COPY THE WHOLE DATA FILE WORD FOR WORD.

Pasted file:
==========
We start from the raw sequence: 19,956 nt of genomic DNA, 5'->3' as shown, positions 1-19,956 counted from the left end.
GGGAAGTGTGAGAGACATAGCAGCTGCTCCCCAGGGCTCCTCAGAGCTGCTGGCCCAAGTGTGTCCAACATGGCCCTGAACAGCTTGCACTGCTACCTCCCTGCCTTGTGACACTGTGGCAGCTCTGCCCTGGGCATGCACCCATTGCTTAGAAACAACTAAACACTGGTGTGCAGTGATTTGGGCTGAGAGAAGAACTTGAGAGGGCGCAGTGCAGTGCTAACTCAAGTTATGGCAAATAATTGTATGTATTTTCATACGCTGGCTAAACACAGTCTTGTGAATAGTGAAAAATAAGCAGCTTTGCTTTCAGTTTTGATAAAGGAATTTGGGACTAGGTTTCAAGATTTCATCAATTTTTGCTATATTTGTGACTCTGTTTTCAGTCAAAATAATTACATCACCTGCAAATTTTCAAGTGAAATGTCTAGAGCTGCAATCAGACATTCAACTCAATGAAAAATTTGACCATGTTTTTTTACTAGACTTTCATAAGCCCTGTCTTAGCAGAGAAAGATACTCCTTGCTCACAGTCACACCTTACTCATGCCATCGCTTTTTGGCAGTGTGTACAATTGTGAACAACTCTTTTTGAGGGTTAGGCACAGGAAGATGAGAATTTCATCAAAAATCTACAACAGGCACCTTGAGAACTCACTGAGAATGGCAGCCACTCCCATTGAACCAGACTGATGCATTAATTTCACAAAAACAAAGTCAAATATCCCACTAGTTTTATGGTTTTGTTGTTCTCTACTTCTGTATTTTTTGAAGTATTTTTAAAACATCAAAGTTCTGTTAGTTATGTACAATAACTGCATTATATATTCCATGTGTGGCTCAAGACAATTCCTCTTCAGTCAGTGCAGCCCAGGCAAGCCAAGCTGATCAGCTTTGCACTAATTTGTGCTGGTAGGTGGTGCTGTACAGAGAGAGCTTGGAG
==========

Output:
We start from the raw sequence: 19,956 nt of genomic DNA, 5'->3' as shown, positions 1-19,956 counted from the left end.
GGGAAGTGTGAGAGACATAGCAGCTGCTCCCCAGGGCTCCTCAGAGCTGCTGGCCCAAGTGTGTCCAACATGGCCCTGAACAGCTTGCACTGCTACCTCCCTGCCTTGTGACACTGTGGCAGCTCTGCCCTGGGCATGCACCCATTGCTTAGAAACAACTAAACACTGGTGTGCAGTGATTTGGGCTGAGAGAAGAACTTGAGAGGGCGCAGTGCAGTGCTAACTCAAGTTATGGCAAATAATTGTATGTATTTTCATACGCTGGCTAAACACAGTCTTGTGAATAGTGAAAAATAAGCAGCTTTGCTTTCAGTTTTGATAAAGGAATTTGGGACTAGGTTTCAAGATTTCATCAATTTTTGCTATATTTGTGACTCTGTTTTCAGTCAAAATAATTACATCACCTGCAAATTTTCAAGTGAAATGTCTAGAGCTGCAATCAGACATTCAACTCAATGAAAAATTTGACCATGTTTTTTTACTAGACTTTCATAAGCCCTGTCTTAGCAGAGAAAGATACTCCTTGCTCACAGTCACACCTTACTCATGCCATCGCTTTTTGGCAGTGTGTACAATTGTGAACAACTCTTTTTGAGGGTTAGGCACAGGAAGATGAGAATTTCATCAAAAATCTACAACAGGCACCTTGAGAACTCACTGAGAATGGCAGCCACTCCCATTGAACCAGACTGATGCATTAATTTCACAAAAACAAAGTCAAATATCCCACTAGTTTTATGGTTTTGTTGTTCTCTACTTCTGTATTTTTTGAAGTATTTTTAAAACATCAAAGTTCTGTTAGTTATGTACAATAACTGCATTATATATTCCATGTGTGGCTCAAGACAATTCCTCTTCAGTCAGTGCAGCCCAGGCAAGCCAAGCTGATCAGCTTTGCACTAATTTGTGCTGGTAGGTGGTGCTGTACAGAGAGAGCTTGGAG